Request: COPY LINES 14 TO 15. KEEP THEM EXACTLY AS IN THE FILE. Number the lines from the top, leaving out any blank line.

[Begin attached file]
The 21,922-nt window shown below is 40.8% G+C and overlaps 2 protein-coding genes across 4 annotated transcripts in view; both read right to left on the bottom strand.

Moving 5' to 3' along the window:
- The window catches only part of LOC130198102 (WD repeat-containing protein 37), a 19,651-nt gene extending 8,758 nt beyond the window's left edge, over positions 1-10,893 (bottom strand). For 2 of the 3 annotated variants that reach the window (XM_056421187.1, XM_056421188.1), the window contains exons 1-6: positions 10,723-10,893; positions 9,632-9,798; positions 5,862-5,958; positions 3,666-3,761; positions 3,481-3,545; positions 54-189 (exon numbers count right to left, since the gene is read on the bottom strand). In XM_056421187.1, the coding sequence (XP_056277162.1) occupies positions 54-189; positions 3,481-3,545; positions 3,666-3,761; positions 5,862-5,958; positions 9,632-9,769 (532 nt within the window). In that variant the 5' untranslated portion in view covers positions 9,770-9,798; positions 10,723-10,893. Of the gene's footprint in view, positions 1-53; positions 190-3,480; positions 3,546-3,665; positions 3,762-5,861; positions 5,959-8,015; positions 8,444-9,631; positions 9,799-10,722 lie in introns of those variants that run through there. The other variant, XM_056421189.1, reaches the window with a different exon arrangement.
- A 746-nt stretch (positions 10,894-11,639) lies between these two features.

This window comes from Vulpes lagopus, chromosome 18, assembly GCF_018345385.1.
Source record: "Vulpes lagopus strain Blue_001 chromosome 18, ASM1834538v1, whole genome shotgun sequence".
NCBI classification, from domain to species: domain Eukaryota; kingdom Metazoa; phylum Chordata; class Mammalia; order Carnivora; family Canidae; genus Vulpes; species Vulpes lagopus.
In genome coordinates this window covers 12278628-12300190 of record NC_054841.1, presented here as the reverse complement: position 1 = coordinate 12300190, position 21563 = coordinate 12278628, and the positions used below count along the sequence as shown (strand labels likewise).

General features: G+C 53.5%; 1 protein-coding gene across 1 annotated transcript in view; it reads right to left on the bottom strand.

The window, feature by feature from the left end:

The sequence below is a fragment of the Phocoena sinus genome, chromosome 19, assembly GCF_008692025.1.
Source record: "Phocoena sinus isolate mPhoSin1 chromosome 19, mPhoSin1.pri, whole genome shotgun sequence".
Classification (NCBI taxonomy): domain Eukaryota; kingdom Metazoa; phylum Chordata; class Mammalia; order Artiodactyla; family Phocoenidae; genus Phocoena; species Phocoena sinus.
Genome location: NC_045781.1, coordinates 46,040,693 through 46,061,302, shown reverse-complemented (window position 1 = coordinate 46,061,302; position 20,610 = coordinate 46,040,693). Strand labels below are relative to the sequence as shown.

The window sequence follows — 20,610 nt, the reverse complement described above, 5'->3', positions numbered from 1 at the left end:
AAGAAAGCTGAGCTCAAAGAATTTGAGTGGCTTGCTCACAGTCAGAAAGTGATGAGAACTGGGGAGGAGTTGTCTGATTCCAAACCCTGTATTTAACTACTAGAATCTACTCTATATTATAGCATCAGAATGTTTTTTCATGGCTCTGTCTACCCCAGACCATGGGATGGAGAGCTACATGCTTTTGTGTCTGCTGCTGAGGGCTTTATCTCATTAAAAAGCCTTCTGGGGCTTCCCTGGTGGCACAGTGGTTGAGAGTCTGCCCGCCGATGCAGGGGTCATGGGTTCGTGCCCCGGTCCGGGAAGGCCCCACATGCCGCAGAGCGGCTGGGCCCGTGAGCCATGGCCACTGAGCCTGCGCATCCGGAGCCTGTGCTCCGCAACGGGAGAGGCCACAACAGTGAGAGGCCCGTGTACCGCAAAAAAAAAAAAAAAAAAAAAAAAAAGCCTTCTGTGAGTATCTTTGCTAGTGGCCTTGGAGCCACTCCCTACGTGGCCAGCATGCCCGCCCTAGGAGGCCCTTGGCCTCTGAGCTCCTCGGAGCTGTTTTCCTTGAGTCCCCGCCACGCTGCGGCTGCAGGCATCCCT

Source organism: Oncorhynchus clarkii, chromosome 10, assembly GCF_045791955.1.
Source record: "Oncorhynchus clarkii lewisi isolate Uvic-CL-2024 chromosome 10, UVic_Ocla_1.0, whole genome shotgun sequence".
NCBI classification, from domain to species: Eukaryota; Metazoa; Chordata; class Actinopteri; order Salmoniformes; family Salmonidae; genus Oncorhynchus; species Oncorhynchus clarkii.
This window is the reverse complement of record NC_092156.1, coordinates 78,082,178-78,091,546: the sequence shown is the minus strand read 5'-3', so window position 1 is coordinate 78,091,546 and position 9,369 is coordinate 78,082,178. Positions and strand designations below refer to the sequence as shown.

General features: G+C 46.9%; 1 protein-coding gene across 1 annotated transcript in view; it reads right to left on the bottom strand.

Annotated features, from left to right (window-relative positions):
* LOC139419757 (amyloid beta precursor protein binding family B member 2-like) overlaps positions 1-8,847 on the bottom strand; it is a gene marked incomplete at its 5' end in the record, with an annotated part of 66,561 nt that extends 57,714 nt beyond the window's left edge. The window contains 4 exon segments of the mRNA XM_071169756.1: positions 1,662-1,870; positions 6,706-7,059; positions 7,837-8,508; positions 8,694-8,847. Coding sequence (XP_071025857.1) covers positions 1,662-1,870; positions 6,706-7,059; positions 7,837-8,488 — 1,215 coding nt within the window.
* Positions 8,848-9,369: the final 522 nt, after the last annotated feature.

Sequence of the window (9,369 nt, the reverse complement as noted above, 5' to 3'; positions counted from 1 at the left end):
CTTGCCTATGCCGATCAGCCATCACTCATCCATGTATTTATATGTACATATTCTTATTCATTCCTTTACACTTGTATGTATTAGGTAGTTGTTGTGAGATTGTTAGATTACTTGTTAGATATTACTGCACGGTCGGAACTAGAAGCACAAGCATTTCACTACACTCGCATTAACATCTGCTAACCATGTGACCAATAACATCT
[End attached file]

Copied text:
Genome location: NC_045781.1, coordinates 46,040,693 through 46,061,302, shown reverse-complemented (window position 1 = coordinate 46,061,302; position 20,610 = coordinate 46,040,693). Strand labels below are relative to the sequence as shown.

The window sequence follows — 20,610 nt, the reverse complement described above, 5'->3', positions numbered from 1 at the left end: